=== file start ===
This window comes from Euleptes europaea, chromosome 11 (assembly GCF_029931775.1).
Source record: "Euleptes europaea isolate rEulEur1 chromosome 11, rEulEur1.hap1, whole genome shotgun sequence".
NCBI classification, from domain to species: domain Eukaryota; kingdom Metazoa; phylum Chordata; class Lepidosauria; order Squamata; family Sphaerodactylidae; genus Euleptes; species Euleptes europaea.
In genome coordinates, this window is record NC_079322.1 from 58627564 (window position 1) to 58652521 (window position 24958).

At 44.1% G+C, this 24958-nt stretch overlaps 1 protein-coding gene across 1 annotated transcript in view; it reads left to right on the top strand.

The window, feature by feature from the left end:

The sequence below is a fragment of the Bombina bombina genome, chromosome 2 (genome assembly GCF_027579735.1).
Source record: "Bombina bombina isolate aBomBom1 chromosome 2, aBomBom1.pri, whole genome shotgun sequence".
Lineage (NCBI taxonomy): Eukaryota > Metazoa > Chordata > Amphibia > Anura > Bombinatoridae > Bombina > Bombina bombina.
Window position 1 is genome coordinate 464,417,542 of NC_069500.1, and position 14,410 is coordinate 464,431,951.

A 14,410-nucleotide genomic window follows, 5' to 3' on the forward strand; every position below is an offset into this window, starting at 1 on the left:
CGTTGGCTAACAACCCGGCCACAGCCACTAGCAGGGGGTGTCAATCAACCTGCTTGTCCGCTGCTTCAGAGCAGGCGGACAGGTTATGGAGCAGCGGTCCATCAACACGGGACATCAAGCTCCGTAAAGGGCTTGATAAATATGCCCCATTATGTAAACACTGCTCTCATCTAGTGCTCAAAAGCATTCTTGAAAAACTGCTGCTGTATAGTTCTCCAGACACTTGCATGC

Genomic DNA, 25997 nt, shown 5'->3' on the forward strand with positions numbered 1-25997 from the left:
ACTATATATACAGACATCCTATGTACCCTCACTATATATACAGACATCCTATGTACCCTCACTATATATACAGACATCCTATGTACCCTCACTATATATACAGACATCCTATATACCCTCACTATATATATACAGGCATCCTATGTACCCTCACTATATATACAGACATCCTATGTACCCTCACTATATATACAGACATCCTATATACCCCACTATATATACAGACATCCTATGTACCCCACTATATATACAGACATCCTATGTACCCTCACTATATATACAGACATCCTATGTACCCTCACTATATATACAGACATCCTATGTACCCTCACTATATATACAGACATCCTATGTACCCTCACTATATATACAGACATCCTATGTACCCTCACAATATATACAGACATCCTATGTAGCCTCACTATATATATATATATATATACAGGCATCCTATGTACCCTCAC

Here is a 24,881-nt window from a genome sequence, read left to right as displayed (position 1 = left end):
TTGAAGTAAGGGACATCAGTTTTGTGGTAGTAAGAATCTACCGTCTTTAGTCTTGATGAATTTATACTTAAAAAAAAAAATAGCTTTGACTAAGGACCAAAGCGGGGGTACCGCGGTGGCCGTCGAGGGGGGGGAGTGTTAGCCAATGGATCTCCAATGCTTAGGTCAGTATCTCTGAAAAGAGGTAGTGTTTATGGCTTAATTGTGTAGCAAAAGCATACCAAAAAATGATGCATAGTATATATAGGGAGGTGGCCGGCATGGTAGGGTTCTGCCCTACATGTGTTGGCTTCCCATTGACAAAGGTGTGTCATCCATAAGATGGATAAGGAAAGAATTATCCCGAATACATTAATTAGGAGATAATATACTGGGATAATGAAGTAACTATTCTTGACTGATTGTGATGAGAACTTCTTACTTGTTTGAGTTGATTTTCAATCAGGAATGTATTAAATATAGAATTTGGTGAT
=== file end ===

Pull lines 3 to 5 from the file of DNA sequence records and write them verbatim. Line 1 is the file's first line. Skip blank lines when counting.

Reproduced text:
NCBI classification, from domain to species: domain Eukaryota; kingdom Metazoa; phylum Chordata; class Lepidosauria; order Squamata; family Sphaerodactylidae; genus Euleptes; species Euleptes europaea.
In genome coordinates, this window is record NC_079322.1 from 58627564 (window position 1) to 58652521 (window position 24958).

At 44.1% G+C, this 24958-nt stretch overlaps 1 protein-coding gene across 1 annotated transcript in view; it reads left to right on the top strand.